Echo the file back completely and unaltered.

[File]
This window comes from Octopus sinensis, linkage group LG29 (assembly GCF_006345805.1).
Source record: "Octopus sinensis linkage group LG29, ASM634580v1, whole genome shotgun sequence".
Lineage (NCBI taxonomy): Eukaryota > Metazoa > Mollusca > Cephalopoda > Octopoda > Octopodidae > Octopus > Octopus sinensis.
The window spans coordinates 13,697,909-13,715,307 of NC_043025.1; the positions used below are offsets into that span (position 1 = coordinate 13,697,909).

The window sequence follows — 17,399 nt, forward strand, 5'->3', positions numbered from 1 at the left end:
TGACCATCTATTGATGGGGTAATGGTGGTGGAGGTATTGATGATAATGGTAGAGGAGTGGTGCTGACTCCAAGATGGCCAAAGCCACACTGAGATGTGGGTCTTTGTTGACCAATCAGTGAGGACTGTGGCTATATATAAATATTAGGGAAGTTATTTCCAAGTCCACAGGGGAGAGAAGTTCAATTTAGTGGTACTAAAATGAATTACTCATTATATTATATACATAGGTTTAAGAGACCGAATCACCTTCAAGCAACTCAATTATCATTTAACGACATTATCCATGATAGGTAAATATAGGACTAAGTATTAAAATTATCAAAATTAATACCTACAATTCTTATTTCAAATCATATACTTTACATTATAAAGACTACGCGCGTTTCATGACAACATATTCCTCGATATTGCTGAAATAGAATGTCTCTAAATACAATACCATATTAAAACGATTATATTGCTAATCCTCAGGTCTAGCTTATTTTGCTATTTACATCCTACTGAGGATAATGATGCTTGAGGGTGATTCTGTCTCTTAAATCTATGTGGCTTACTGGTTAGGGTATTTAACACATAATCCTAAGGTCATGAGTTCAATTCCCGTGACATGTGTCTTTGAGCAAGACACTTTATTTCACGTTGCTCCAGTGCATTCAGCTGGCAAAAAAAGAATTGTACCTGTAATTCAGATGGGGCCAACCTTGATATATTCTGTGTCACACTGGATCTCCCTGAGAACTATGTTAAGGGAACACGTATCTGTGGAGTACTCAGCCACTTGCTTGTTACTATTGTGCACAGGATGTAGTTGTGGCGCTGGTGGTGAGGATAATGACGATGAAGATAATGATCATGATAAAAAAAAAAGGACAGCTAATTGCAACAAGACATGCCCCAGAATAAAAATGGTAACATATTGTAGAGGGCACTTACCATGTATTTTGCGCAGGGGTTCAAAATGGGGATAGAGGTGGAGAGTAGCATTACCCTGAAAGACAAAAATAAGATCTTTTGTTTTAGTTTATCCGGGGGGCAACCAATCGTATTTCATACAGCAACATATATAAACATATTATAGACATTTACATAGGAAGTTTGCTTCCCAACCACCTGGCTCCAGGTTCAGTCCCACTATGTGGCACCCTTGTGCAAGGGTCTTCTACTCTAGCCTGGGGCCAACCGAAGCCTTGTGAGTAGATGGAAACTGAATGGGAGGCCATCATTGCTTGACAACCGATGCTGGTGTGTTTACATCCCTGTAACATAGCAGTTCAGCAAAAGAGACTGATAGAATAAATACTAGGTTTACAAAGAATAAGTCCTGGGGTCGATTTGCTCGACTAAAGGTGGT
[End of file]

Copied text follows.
This window comes from Octopus sinensis, linkage group LG29 (assembly GCF_006345805.1).
Source record: "Octopus sinensis linkage group LG29, ASM634580v1, whole genome shotgun sequence".
Lineage (NCBI taxonomy): Eukaryota > Metazoa > Mollusca > Cephalopoda > Octopoda > Octopodidae > Octopus > Octopus sinensis.
The window spans coordinates 13,697,909-13,715,307 of NC_043025.1; the positions used below are offsets into that span (position 1 = coordinate 13,697,909).

The window sequence follows — 17,399 nt, forward strand, 5'->3', positions numbered from 1 at the left end:
TGACCATCTATTGATGGGGTAATGGTGGTGGAGGTATTGATGATAATGGTAGAGGAGTGGTGCTGACTCCAAGATGGCCAAAGCCACACTGAGATGTGGGTCTTTGTTGACCAATCAGTGAGGACTGTGGCTATATATAAATATTAGGGAAGTTATTTCCAAGTCCACAGGGGAGAGAAGTTCAATTTAGTGGTACTAAAATGAATTACTCATTATATTATATACATAGGTTTAAGAGACCGAATCACCTTCAAGCAACTCAATTATCATTTAACGACATTATCCATGATAGGTAAATATAGGACTAAGTATTAAAATTATCAAAATTAATACCTACAATTCTTATTTCAAATCATATACTTTACATTATAAAGACTACGCGCGTTTCATGACAACATATTCCTCGATATTGCTGAAATAGAATGTCTCTAAATACAATACCATATTAAAACGATTATATTGCTAATCCTCAGGTCTAGCTTATTTTGCTATTTACATCCTACTGAGGATAATGATGCTTGAGGGTGATTCTGTCTCTTAAATCTATGTGGCTTACTGGTTAGGGTATTTAACACATAATCCTAAGGTCATGAGTTCAATTCCCGTGACATGTGTCTTTGAGCAAGACACTTTATTTCACGTTGCTCCAGTGCATTCAGCTGGCAAAAAAAGAATTGTACCTGTAATTCAGATGGGGCCAACCTTGATATATTCTGTGTCACACTGGATCTCCCTGAGAACTATGTTAAGGGAACACGTATCTGTGGAGTACTCAGCCACTTGCTTGTTACTATTGTGCACAGGATGTAGTTGTGGCGCTGGTGGTGAGGATAATGACGATGAAGATAATGATCATGATAAAAAAAAAAGGACAGCTAATTGCAACAAGACATGCCCCAGAATAAAAATGGTAACATATTGTAGAGGGCACTTACCATGTATTTTGCGCAGGGGTTCAAAATGGGGATAGAGGTGGAGAGTAGCATTACCCTGAAAGACAAAAATAAGATCTTTTGTTTTAGTTTATCCGGGGGGCAACCAATCGTATTTCATACAGCAACATATATAAACATATTATAGACATTTACATAGGAAGTTTGCTTCCCAACCACCTGGCTCCAGGTTCAGTCCCACTATGTGGCACCCTTGTGCAAGGGTCTTCTACTCTAGCCTGGGGCCAACCGAAGCCTTGTGAGTAGATGGAAACTGAATGGGAGGCCATCATTGCTTGACAACCGATGCTGGTGTGTTTACATCCCTGTAACATAGCAGTTCAGCAAAAGAGACTGATAGAATAAATACTAGGTTTACAAAGAATAAGTCCTGGGGTCGATTTGCTCGACTAAAGGTGGT